Something else to be aware, if you are traveling with 2 children, is that some hotels which offer 2-double beds in a room, have an online maximum of 1 child per room. I called one of those hotels on the phone to make sure it'd be OK to have 2 children in the room and they said "but, of course". Note, however, that in particular in Merida, many hotels do not take children in the first place. You need to visit their website to find one which ones.

I start my research into hotels at Trip Advisor - a website that, among other tings, features reviews of hotels world wide made by travelers. Though I publish my hotel reviews on my website, I usually also post shortened versions to Trip Advisor. And so do thousands of thousands of people, so you are likely to get at least a review or two (or a hundred) even for small hotels in small destinations. When there are few reviews I google the name of the hotel online followed by "review", but this is less useful as the hits you get for the first few result pages tend to be travel agencies rather than independent travelers.

June 30, 2009

Books, Websites and other resources on the Yucatan

Last time around I did not have much time to prepare for my summer-long trip to the Yucatan. I had finals pretty much right until the day I left and, as I was already backpacking and carrying a lot of papers (this was in the pre cheap-laptop days, I had to write all my notes & reviews longhand), I didn't have much space for resource materials in my luggage. So I winged it - relying on guidebooks and the invaluable knowledge of the young people who were staffing the Tourist Information Center in Merida: they helped me visit pretty much every single interesting site in the state of Yucatan (though at the time there were many, many fewer cenotes opened to the public).

This time around, however, I had a few weeks warning before my trip and the time to do some reading on the region and the its history. I've also been aided greatly by several websites and bulletin boards that expand on the all in all meager information from my guidebook. So here is what I've used - feel free to comment and add other resources.


The Maya

For books I relied mostly in the pitiful selection at my library. I only found two books on the Maya that where somewhat recent: The Maya by Michael D. Coe and Daily Life in Maya Civilization by Robert J. Sharer. While they both contained similar information, I liked the second one much more than the first one. Sharer does not give you an iota of information about the daily life of the Maya (it'd be all speculation after all, wouldn't it?) but he does provide abundant information about the history and culture of the Maya. He is more willing than Coe to extrapolate from post-conquest records and archaeological know-how, so that you end up with a clearer picture of what Maya civilization may have been like. He is also more detailed in explaining his methods and has taken to heart the old adage that, when writing a paper (or a book), you should "say what you are going to say, say it, and then say what you said". Some may find this repetitious, but as I'm not a very careful reader, and I tend to glance rather than read some paragraphs (in particular those at the end of a section or chapter), his method is very useful to me. All in all, I enjoyed this book very much.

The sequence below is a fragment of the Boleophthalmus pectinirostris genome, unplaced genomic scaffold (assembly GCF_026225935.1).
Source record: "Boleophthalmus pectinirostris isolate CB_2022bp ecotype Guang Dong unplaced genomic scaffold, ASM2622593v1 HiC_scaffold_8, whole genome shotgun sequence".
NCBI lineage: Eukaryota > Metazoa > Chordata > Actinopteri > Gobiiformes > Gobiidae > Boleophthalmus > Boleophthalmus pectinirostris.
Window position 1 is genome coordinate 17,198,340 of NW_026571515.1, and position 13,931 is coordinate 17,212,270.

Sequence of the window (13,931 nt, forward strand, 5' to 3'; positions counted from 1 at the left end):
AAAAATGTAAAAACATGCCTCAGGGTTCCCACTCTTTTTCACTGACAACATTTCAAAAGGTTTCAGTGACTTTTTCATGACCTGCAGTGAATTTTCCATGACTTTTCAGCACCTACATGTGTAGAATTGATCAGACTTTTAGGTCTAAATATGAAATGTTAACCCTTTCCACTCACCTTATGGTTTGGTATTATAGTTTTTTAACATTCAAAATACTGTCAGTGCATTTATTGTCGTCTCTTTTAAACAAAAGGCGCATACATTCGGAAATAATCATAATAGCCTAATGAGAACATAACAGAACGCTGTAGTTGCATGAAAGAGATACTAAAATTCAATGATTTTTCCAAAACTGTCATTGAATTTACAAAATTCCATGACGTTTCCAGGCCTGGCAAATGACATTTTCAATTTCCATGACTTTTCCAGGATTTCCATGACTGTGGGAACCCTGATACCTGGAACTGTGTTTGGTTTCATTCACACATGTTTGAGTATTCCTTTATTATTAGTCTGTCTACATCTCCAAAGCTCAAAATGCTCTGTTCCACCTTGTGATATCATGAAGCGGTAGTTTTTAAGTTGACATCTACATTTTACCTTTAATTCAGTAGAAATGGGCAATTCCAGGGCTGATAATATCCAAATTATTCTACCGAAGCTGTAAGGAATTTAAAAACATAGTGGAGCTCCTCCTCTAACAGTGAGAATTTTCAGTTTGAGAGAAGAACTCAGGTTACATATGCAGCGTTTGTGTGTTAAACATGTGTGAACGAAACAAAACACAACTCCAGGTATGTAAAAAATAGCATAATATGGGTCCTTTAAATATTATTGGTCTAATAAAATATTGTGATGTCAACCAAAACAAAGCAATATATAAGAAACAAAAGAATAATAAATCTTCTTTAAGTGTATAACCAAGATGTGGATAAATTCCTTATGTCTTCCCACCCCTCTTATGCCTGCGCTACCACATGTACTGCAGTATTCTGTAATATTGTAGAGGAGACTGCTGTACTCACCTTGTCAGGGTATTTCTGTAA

If you are seriously interested in reading about the Maya, however, you should get a copy of The Ancient Maya, 6th Edition (or whatever is the newest edition when you read this) also by Sharer and a co-author. This is the book on the Maya and will give you all the background you will need. Alas, they didn't have it at my public library and I was not going to spend $30 to buy it. Hmmm, maybe I should have.


My library had two guidebooks, Hidden Cancun & the Yucatan, which I didn't like at all, and the 2008 version of Frommer's Cancun, Cozumel & the Yucatan, which surprisingly, was better than the other book. It isn't "complete", but it has a voice and I think as much info as the book I ended buying. It also contains a map of the Yucatan peninsula, albeit a very basic one including only the major roads and sites.

The book that I, foolishly, end up buying was Moon Yucatan Peninsula: Including Chiapas. The 2009 edition was not yet out, so I got the 2007 edition instead. Back when I wrote my chapter on the Yucatan for the Berkeley Guides: On the Loose in Mexico 1993, the Moon handbook was the only guidebook to focus only on the Yucatan and it did a great job of covering most of the interesting sites in the region. Hoping that it had maintained its standards, I bought it sight unseen, and, as I said above, it was a mistake.